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Commissioning leaders call for general practice to receive 10% of NHS funding



Commissioning leaders have called on the Government to increase primary care funding to 10% of the total NHS budget, from the estimated 7.5% share currently given.

The NHS Alliance report published this week – Think Big, Act Now: Creating a Community of Care – said that additional funding and support is needed if primary care is to develop successfully ‘at scale’.

The group has called for the introduction of a ‘General Practice Development Fund’ – funding above the 10% share of the total NHS budget it recommends – to be administered by CCGs and used to ‘kick-start’ the process of transformation, which it says will involve GP practices working together to survive.

The report estimated that the ‘general practice share of the NHS budget has reduced from 10% to 7.5% between 2005/06 and 2012/13’, despite its estimate that ‘approximately 80% of all contact with health services in the UK involves primary care’.

It added: ‘We believe it needs to return to its previous 10% within the next three years, during which time a new financial model can be developed which works across primary and secondary care.’

Dr Mike Dixon, chair of NHS Alliance, told Pulse that the money in the General Practice Development Fund would be in addition to the 10% of total NHS funding allocated in general practice, and should be made accessible to clinicians in all arenas of primary care, including community pharmacists and third-sector organisations.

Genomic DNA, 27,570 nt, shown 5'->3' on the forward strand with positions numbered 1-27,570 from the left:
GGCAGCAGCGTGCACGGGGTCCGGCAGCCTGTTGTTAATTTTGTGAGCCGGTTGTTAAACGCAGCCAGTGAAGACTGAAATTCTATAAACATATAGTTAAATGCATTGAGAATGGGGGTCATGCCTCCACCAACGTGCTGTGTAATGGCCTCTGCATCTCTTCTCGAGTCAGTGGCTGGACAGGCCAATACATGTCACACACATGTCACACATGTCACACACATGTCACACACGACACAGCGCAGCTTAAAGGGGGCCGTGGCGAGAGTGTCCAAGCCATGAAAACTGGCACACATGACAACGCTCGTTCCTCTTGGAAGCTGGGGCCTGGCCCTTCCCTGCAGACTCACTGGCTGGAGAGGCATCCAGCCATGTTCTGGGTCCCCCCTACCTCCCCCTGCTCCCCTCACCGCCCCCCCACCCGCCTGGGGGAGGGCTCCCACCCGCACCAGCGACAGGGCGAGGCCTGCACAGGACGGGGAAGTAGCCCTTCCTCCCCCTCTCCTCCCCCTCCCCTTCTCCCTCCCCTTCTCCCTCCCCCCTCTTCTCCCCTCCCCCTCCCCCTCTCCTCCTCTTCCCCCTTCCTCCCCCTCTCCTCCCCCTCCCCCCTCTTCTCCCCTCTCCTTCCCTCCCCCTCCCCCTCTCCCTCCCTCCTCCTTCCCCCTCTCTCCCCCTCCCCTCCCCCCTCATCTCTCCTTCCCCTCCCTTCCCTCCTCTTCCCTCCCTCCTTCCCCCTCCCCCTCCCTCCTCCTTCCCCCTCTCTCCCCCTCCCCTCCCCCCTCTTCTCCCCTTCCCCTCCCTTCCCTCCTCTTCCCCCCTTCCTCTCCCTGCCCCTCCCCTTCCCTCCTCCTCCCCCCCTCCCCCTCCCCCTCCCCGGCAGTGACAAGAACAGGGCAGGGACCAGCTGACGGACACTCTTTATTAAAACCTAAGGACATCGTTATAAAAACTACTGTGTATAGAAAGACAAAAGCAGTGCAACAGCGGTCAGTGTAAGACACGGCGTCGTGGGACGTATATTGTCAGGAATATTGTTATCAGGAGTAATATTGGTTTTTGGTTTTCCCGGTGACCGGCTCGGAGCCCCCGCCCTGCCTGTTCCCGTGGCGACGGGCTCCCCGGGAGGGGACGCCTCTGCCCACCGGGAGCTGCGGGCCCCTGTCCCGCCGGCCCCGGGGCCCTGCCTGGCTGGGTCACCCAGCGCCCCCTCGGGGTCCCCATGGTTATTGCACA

He said: ‘You can’t do all the things we need primary care to do unless you invest: you have to invest to save. We needs funds and support from CCGs: it means more money going into primary care, but we know primary care is the answer to hospital care so it makes sense.’

In addition to highlighting the need for more funding, the report’s authors called for a ‘fundamental shift in thinking… by all who interact with the health service’.

The report said that primary care clinicians should be willing to consider ‘radical’ ways of funding extended primary care that would ‘enable practices to work together, for instance as co-operatives or integrated care organisations’.

The group also wants to address the ‘medicalisation’ of social issues often encountered by GPs by reinstating traditional senior community nursing roles and creating new ‘community healthcare connectors’ – GPs or nurses whose role it would be to take responsibility for local healthcare over populations of 30,000 to 70,000 people.

Dr Dixon said that while he accepted the measures would need substantial resourcing, such investment was necessary if morale was to be restored in general practice.

He added: ‘General practice is currently working 14-hour days and generally feeling battered and not respected. But if practices were to work together, with populations of 50-100k, primary care could actually begin to do some fairly dramatic things in terms of improving local health.

‘We can get out of this mess, but we do need a bit of support to do so.’